Mark Zuckerberg's $1,499 Headphones Won't Help Dead

Mark Zuckerberg’s $1,499 Headphones Won’t Help Dead

At his annual virtual reality conference, Mark Zuckerberg focused on a device that hardly anyone would buy.

While Mark Zuckerberg spoke to the camera in a pre-recorded presentation Tuesday to kick off Meta Platforms Inc’s annual virtual reality conference. , he needed to address the elephant in the room: tremendous doubts had grown about his vision of metaphysics.

New users were finding his main buggy in Horizon, and employees were concerned about the drastic shift to virtual reality that Zuckerberg announced at the event one year ago. They needed a good reason to believe in his vision, but the Facebook co-founder didn’t give them one.

Instead, double down on dazzling people with the latest technology, unveiling an expensive, high-quality headphone that’s hard for anyone to buy. Focus on how the device is used by employers for business meetings, although there is no actual market for that yet.

“Prioritizing devices that support facial expressions and eye contact…Designing new avatars and new avatars with photorealistic images,” Zuckerberg said in closing his keynote, which was light on details such as product timelines or specific contributions from a few big-name partners. such as Microsoft Corp.

While Zuckerberg spent most of the hour-and-a-half presentation as his usual avatar in front of the camera, the Facebook co-founder was touring a virtual platform as a one-off avatar. With smoother face shading and gestures, this was an improvement over the cartoon version that Zuckerberg mocked for publishing in August.

But he also emphasized how Zuckerberg’s obsessive and superficial form of human communication was founded on things like realistic designs of faces that could raise eyebrows, and the repetition of desk trappings like sticky notes and whiteboards in digital form.

Zuckerberg has misunderstood what drives people to new platforms, which are unique experiences and incentives, not incrementally better graphics. Some of the developments in Meta in virtual reality are neat, but Tuesday’s presentation emphasized just how much of a Skunkworks project it should have been and not the company’s entire focus.

Zuckerberg’s pivot toward the metaverse may be dropping as one of the greatest corporate strategic blunders of our time, and his tireless focus on expensive hardware and futuristic services suggests that the leader is increasingly away from how consumers actually use technology.

Initially, the metaverse doesn’t have to exist solely through a VR headset. There are already several very successful metaverse platforms, Roblox Corp. and Fortnite of Epic Games Inc. , with tens of millions of users visiting through laptops and mobile phones, as a kind of casual gaming and social networking experience. Their success comes from offering unique gaming experiences and incentives.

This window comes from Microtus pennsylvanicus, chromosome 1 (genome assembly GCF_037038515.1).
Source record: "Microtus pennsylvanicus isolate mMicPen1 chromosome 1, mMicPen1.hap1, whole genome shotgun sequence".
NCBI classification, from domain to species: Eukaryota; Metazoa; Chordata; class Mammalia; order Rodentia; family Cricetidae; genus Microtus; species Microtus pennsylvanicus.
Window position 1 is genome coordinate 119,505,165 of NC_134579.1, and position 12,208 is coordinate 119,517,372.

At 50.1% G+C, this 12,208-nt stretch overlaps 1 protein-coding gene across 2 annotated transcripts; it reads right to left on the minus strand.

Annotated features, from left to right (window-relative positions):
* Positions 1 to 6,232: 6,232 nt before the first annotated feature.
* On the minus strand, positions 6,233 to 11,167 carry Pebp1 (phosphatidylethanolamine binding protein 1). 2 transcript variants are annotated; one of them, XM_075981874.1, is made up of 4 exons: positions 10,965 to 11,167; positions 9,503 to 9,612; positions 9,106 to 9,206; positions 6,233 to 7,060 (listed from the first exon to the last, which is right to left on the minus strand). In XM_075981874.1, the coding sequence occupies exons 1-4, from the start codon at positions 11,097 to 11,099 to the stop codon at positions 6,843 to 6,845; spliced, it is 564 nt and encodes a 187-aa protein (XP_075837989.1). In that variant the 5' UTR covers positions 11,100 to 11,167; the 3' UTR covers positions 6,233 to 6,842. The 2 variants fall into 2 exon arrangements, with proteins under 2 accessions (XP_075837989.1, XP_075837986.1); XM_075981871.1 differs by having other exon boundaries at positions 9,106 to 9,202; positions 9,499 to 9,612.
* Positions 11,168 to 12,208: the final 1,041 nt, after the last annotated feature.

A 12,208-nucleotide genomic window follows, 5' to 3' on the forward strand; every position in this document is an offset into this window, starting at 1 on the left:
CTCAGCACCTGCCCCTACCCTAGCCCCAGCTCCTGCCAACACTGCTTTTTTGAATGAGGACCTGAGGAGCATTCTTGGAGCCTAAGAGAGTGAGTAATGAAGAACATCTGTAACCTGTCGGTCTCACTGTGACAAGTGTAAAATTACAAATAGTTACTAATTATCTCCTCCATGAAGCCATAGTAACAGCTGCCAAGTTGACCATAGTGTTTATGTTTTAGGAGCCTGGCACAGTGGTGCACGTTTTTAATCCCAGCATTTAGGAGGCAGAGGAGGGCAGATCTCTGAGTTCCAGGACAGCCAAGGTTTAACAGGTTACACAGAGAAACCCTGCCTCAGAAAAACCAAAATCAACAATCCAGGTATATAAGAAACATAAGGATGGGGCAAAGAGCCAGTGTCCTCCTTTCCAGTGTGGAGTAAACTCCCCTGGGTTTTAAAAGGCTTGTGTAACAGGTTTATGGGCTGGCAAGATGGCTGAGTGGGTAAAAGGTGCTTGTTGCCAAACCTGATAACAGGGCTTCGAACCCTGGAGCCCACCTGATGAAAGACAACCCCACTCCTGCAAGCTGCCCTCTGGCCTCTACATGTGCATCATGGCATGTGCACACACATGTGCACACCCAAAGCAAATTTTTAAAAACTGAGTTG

To that end, Andrew “Bose” Bosworth, Meta’s chief technology officer, said Tuesday that the company is “developing Horizon Worlds on the web,” which people can visit on their browsers, confirming a tip he dropped earlier this year. As I’ve argued here, this is a wise move, as it will open up the platform to millions of potential users who aren’t necessarily interested in 3D experiences or wear headphones. But the effort does not appear to be a priority. Bosworth spent less than a minute talking about the browser offering, and he didn’t mention a timeline for its rollout.

Zuckerberg focused on introducing the Meta Quest Pro, a high-spec VR headset that will get more people out of his platform. It costs $1,499, more than three times the price of the current Meta Quest 2 headset, which retails for about $400. He said, “It will help you be more present, more productive, and more of you.”

Quest Pro has some interesting features, including the ability to track facial expressions and see some of the world around you through its viewfinder. However, the odd thing was the target market, which was a business and not the traditional VR audience for gamers.

Employers love software that will make their employees measurably more productive. But virtual reality is not making much of an impact as a corporate collaboration tool, even among Meta competitors. When I reached out to several large companies in August that bought VR headsets in large batches, nearly all of them said they were used for training or events. Even employees at VR companies themselves use Zoom for meetings, not headphones. Zuckerberg is trying to create a market that has barely a poor pitch on “feeling a social presence in a shared space.”

Meta is a mass market company. Almost 3 billion people visit Facebook every month, making it the most active social media platform in the world. Over a billion people visit Meta Instagram and about 2.5 billion use WhatsApp regularly.

These numbers have always been difficult to replicate, but the numbers of active users in Horizon Worlds are alarmingly small in comparison to around 300,000. Rather than increasing that number, Zuckerberg is seeking niche markets for early adopters with money to spend, and experience-driven gamers and employers, rather than ordinary consumers. Investors should be worried. Meta shares are down nearly 4% at the market close in New York on Tuesday, and have lost 62% of their value so far this year. Facebook hasn’t traded that low since January 2017, nearly six years ago.

“We are at the beginning of a new era of computing,” Zuckerberg said. It would be “more social and humane than anything that has ever happened.” But it won’t be anywhere near the size of Facebook.

Parmi Olson is a columnist for Bloomberg Opinion covering technology. She was a former reporter for The Wall Street Journal and Forbes, and the author of We Are Anonymous.

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